Tuesday, January 14, 2014

Drawing Lessons from Edward Hopper [feedly]

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Drawing Lessons from Edward Hopper

Pencil sketch by Edward Hopper, Street Scene with Barbershop
Street Scene with Barbershop by Edward Hopper, n.d., charcoal on paper,
7-1/4 x 9-1/4 in. Collection of Mr. and Mrs. Bruce C. Loch.
All works courtesy of Thurston Royce Gallery of Fine Art, LTD.

I don't think I'd be exaggerating by calling Edward Hopper one of America's national treasures. His work captured a time and place like no one else, and his distinctive style makes his work instantly recognizable.

But his drawings are an undiscovered secret, as I found out when I began looking at many of Hopper's works on paper. Here's what Hopper's drawings taught me:

-Hopper's stark painting style started with an equally unadorned drawing style. In Street Scene with Barber Shop, he captures his subject matter in its essentials: a few horizontal lines mark the path of the street and the façade of the buildings; a few curved lines denote the figures that dot the scene; and the pattern of the barber pole appears with a handful of slash marks.

-Even in a quick pencil sketch, Hopper is mindful of light and shadow. In the barbershop scene, where there isn't a line to spare, he devotes several strokes to the cast shadows of the storefronts in the fore- and middle-ground of the drawing.

Edward Hopper's charcoal drawing, Three Studies of a Woman
Three Studies of a Woman by Edward Hopper, ca. 1900-06,
charcoal and white chalk on gray paper, 5-5/8 x 9 in.
Collection of Mr. and Mrs. Bruce C. Loch.
-Looking at Three Studies of a Woman, it is obvious that Hopper is a close watcher. He's capturing graceful gestures, and the poised bearing of the female figure seems to carry a lot of significance. Meanwhile, he's also thinking, yet again, of light and shadow. The toned paper acts as the middle value and the artist makes note of the highlights on the figure's hair, arm, and shoulder with white chalk.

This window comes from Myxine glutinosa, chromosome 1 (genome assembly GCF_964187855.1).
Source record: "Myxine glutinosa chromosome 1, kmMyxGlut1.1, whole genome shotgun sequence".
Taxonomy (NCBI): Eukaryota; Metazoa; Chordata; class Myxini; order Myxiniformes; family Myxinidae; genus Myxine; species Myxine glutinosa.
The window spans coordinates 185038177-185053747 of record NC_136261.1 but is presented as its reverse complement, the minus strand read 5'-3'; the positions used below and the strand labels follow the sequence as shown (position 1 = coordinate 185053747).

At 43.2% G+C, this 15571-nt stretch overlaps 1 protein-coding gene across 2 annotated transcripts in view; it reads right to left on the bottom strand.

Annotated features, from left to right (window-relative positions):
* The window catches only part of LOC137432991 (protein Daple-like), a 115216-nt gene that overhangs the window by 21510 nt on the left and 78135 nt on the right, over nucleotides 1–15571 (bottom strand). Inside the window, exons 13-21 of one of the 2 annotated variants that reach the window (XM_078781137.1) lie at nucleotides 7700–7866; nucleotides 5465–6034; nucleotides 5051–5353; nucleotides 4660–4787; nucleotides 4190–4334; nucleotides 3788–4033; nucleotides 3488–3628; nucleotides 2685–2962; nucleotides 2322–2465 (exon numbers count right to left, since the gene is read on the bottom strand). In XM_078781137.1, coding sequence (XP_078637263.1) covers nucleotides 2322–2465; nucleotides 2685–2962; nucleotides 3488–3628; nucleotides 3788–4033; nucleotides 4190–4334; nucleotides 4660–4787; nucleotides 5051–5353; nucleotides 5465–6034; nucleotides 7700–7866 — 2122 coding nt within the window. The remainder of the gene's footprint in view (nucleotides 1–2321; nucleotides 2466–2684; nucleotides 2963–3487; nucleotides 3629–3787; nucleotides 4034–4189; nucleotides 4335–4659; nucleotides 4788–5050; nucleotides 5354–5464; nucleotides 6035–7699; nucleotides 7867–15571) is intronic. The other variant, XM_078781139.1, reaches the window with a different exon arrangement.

-He is always aware of the edges of his surface. In Street Scene with Barber Shop, he even pencils in where he wants the composition cropped. Also take note of the vantage point—Hopper puts the viewer off to the left so that the scene juts forcefully across our field of vision in a strong diagonal, with the buildings looming over us as well.

Edward Hopper pen and ink sketch, The Bengal Writer
The Bengal Writer by Edward Hopper, n.d.,
pen and ink on paper, 8 x 5 in. Collection of
Mr. and Mrs. Bruce C. Loch.

-Hopper was also a master of line, taking a simple subject like the standing figure in The Bengal Writer and using hatching and crosshatching to turn the form and give it volume. Look at how many different layers of line he uses. With line alone, he breaks down the planes, establishes the direction of the light, and gives a strong sense of visual variety to the work.

Edward Hopper's pencil sketch, Study of Men's Hats and a Window
Study of Men's Hats and a Window by Edward
Hopper, ca. 1910-20, pencil on paper, 4 x 6-1/4 in.
Collection of Mr. and Mrs. Bruce C. Loch.
-For Hopper to capture the "American scenes" that he is known for he must have drawn all the time, making dozens of sketches like Study of Men's Hats and a Window, where the drawing can almost read as a day in the life of the artist—where he went, what he saw along the way, and what was preoccupying him visually at the time.

Hopper's drawings are a working artist's drawings, and indicate that even going about his day to day, the artist kept pencil and paper close at hand to make studies whenever the notion took him. Learning from drawing masters like Hopper, as well as delivering timeless instruction on the art of drawing, is what the Drawing magazine 5-year Collection CD and Life Drawing are all about. Full of inspiration and instruction, both of these resources can help drawing become a seamless part of your life too, just as it was to Hopper. Enjoy!

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